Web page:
New Features Coming in PHP 7.4

Ruden
Valeriy Rudenko

PHP 7.4, the next PHP 7 minor release, is expected to be released to the General Availability on November 28th, 2019. So it’s time for us to dive into some of the most exciting additions and new features that will make PHP faster and more reliable.

Actually, even if PHP 7.4 significantly boosts performance and improves code readability, PHP 8 will be the real milestone for PHP performance, as the proposal for JIT inclusion has already been approved.

Spread operator updates

PHP has had support for the spread operator for a while. It's functionality has been limited to unpacking functional arguments. For example. You've been able to do the following since PHP 5.6.

function spreadArgs(...$args) {
    print_r($args);
}

spreadArgs(...[1, 2, 3, 4]);
spreadArgs(1, 2, 3, 4);

/*
Array
(
    [0] => 1
    [1] => 2
    [2] => 3
    [3] => 4
)
*/

This new RFC will add spread functionality to the array expression. That means unpacking arrays inline like so

$vine_veges = ['cucumber', 'pumpkin'];
$ground_veges = ['carrots', 'potatos'];

print_r(['eggplant', ...$vine_veges, ...$ground_veges]);

/*
Array
(
    [0] => eggplant
    [1] => cucumber
    [2] => pumpkin
    [3] => carrots
    [4] => potatos
)
*/

This unpacking works with both array() and [] syntax. You can also unpack arrays returned directly from functions.

function get_colours($additional_colours = []) {
  return ['red', 'green', 'blue', ...$additional_colours];
}

print_r(['yellow', ...get_colours(['purple', 'green']), 'black']);

/*
Array
(
    [0] => yellow
    [1] => red
    [2] => green
    [3] => blue
    [4] => purple
    [5] => green
    [6] => black
)
*/

The unpacking syntax doesn't work with associative arrays. So it's not as flexible as it's Javascript counterpart.

Arrow functions

While PHP has supported closures for some time, they tend to be quite verbose. This RFC adds arrow functions and short function syntax to PHP. Take this code example from the RFC.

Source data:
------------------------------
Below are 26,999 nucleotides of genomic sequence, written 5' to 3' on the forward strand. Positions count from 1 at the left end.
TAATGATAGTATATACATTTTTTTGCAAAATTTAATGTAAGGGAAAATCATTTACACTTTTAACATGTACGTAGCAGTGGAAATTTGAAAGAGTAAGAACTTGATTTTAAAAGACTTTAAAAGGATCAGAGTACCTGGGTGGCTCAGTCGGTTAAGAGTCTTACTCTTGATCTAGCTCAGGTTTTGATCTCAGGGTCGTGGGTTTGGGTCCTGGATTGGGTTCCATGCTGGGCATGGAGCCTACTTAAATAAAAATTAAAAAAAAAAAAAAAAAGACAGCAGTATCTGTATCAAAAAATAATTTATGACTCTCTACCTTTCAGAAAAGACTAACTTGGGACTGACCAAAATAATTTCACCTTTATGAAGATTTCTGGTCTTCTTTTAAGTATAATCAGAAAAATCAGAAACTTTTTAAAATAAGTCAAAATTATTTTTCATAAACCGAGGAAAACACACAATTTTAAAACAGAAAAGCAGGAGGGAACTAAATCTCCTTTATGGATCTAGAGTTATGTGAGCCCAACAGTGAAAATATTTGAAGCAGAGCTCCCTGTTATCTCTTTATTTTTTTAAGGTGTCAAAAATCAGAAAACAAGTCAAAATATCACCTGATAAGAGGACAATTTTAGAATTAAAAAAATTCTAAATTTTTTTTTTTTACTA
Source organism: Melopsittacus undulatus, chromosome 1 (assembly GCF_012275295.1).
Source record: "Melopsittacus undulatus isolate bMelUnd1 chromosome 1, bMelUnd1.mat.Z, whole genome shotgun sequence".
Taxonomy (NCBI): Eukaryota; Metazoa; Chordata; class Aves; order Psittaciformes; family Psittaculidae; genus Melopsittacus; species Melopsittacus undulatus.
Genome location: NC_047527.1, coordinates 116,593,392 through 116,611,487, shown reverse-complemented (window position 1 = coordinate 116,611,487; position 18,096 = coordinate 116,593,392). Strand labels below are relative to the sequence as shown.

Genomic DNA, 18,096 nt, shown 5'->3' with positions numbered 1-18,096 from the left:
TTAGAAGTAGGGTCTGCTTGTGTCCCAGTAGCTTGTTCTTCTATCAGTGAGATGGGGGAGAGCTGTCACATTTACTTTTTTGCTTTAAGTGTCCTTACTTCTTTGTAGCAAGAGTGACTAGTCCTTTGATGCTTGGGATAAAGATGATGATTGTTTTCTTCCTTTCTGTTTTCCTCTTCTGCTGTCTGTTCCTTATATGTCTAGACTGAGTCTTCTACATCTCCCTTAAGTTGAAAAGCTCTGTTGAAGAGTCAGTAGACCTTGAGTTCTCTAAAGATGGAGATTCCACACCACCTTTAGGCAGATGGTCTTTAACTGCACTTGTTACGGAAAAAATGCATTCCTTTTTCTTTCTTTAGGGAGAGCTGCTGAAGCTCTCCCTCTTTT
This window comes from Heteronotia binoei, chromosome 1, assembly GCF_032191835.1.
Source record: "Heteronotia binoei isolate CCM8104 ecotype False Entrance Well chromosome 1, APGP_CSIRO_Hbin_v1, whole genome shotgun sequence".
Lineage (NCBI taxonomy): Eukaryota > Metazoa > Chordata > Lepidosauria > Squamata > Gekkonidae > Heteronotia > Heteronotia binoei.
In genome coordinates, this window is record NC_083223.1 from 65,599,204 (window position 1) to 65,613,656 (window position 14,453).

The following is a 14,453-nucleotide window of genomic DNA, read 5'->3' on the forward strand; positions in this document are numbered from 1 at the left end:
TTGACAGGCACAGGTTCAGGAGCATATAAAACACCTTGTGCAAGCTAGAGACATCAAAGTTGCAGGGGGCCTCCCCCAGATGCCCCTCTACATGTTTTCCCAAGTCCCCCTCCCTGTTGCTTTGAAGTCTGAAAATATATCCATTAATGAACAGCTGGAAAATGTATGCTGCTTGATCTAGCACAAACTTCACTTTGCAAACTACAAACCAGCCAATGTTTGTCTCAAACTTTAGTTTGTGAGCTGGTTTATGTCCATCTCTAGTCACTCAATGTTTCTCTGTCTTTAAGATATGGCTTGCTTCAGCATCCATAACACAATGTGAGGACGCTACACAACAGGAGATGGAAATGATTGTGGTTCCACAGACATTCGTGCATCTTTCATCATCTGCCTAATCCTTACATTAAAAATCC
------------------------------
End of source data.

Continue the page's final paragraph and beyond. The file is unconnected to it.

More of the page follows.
function array_values_from_keys($arr, $keys) {
    return array_map(function ($x) use ($arr) { return $arr[$x]; }, $keys);
}

With the new syntax this can be shortened to be

function array_values_from_keys($arr, $keys) {
    return array_map(fn($x) => $arr[$x], $keys);
}

Few things to notice there, there's a new shortened function fn operator, also the scoping has been simplified so that the variable $arr is in scope to the function without the need for the use statement.

I'm genuinely excited about this as I find this code.

/* inline */
array_filter(range(0, 1024), fn($b) => $b % 64 === 0);

/* variable function */
$factor = fn($number) => $number % 64 === 0;
array_filter(range(0, 1024), $factor);
A lot cleaner than these variants.

/* inline */
array_filter(range(0, 1024), function($b) {
    return $b % 64 === 0;
});

/* variable function */
$factor = function($number) {
    return $number % 64 === 0;
}
array_filter(range(0, 1024), $factor);

Typed properties

PHP has supported types in some form or another for quite a while. Argument types have been a staple since version 5 and since version 7, PHP also supports return types. It'spretty standard to see class definitions like this.

class MyClass {

/* int */
protected $count = null;

/* MyClass */
protected $sibling;

/**
* @param $sibling MyClass
* @return array
*/
public function addSibling(MyClass $sibling): array
{
    $this->sibling = $sibling;

    return [
    'count' => $this->count++,
    'current_sibling' => $this->sibling
    ];
    }
}

With typed properties we'll also be able to define the types of the class properties.